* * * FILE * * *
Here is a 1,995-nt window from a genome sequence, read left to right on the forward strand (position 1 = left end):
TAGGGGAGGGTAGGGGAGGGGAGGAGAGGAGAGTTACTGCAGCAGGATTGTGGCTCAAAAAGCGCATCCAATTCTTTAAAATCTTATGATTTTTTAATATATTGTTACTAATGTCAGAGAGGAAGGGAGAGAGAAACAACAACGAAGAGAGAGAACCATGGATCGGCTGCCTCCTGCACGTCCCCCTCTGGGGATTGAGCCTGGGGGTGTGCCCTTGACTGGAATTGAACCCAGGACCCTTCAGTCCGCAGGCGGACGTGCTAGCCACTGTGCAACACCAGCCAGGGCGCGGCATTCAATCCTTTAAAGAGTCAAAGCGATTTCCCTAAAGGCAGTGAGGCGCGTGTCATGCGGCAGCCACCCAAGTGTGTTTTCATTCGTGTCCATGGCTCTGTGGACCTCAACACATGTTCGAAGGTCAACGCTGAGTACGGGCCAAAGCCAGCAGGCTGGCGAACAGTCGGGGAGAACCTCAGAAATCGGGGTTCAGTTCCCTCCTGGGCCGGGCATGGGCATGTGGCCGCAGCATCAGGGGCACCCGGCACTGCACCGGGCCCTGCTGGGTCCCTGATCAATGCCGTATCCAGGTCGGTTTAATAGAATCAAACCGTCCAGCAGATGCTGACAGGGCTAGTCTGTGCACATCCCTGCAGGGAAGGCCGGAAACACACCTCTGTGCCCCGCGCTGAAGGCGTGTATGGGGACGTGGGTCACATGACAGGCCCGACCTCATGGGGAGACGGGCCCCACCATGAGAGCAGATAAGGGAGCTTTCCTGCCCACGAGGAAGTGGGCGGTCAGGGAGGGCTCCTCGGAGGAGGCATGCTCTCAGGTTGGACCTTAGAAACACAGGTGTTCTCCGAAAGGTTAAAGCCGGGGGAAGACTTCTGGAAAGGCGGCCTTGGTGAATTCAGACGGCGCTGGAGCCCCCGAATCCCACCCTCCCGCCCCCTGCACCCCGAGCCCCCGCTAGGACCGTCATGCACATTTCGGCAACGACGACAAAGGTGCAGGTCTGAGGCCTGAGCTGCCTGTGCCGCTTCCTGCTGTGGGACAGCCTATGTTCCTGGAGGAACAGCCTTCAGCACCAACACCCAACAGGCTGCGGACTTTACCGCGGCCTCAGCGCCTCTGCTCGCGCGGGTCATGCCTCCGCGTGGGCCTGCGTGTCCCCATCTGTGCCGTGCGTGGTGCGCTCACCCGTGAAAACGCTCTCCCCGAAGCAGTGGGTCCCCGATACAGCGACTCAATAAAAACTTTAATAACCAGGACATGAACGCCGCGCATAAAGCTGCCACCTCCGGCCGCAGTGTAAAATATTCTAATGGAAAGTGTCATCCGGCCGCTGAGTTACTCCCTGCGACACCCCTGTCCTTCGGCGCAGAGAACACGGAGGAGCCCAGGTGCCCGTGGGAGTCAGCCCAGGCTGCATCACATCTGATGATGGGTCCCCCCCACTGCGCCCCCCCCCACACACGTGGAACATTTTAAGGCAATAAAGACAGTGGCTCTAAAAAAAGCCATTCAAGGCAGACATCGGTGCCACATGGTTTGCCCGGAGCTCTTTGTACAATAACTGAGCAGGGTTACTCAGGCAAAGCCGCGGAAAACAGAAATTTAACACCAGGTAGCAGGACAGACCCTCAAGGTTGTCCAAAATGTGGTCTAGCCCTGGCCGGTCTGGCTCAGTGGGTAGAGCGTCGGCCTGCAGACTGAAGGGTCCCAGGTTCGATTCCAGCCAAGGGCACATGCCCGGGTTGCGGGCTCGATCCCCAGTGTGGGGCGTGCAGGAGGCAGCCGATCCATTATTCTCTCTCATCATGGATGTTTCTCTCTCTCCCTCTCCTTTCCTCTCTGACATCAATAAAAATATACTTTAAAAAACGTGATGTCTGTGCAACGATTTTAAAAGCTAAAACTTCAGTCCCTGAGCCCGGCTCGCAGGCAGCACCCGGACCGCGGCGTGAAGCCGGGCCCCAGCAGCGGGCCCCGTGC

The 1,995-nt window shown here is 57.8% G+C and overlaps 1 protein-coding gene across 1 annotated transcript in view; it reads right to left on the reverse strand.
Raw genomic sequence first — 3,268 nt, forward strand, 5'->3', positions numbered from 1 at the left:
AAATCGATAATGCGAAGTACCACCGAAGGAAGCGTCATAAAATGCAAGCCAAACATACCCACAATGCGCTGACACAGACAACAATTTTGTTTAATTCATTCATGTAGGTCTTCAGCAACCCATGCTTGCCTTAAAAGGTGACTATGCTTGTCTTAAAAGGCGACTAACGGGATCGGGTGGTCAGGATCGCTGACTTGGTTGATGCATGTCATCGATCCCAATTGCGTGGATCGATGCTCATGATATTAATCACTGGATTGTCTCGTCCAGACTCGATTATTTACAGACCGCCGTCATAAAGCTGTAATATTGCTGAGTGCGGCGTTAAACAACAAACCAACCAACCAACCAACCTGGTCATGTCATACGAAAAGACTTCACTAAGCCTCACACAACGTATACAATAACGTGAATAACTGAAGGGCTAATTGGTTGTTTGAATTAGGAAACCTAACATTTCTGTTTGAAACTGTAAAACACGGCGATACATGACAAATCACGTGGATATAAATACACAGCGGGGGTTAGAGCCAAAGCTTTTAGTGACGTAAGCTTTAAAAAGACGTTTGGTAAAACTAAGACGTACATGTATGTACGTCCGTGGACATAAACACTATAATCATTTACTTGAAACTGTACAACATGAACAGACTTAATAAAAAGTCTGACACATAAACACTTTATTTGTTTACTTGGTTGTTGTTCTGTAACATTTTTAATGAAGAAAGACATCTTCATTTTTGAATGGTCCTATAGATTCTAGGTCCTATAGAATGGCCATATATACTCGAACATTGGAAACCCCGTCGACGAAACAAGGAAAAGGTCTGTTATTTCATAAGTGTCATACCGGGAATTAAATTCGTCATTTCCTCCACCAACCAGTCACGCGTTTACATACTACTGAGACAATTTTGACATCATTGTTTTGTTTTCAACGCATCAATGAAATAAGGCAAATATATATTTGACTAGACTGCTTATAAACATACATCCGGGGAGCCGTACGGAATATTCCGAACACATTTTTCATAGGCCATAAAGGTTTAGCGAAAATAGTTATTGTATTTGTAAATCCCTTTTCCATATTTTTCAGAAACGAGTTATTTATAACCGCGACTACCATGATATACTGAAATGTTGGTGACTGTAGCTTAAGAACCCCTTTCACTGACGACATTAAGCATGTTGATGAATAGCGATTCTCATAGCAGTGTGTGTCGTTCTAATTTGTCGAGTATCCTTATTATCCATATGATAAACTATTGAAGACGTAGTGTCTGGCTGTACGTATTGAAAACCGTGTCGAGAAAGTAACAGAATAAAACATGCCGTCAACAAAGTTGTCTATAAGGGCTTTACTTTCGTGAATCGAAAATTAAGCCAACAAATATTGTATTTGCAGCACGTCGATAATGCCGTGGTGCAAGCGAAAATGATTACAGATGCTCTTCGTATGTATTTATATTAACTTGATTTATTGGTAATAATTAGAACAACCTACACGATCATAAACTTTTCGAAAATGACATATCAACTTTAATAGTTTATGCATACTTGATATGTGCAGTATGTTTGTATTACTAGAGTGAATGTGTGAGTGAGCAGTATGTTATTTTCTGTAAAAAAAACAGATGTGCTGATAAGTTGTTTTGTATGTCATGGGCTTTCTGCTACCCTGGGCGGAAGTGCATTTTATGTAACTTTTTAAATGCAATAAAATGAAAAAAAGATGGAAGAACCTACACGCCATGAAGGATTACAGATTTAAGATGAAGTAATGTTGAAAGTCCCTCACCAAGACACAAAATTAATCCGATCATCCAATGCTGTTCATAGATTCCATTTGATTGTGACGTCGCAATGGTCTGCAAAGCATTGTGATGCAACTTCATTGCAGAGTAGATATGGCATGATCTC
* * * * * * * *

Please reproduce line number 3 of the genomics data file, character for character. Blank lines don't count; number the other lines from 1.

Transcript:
The 1,995-nt window shown here is 57.8% G+C and overlaps 1 protein-coding gene across 1 annotated transcript in view; it reads right to left on the reverse strand.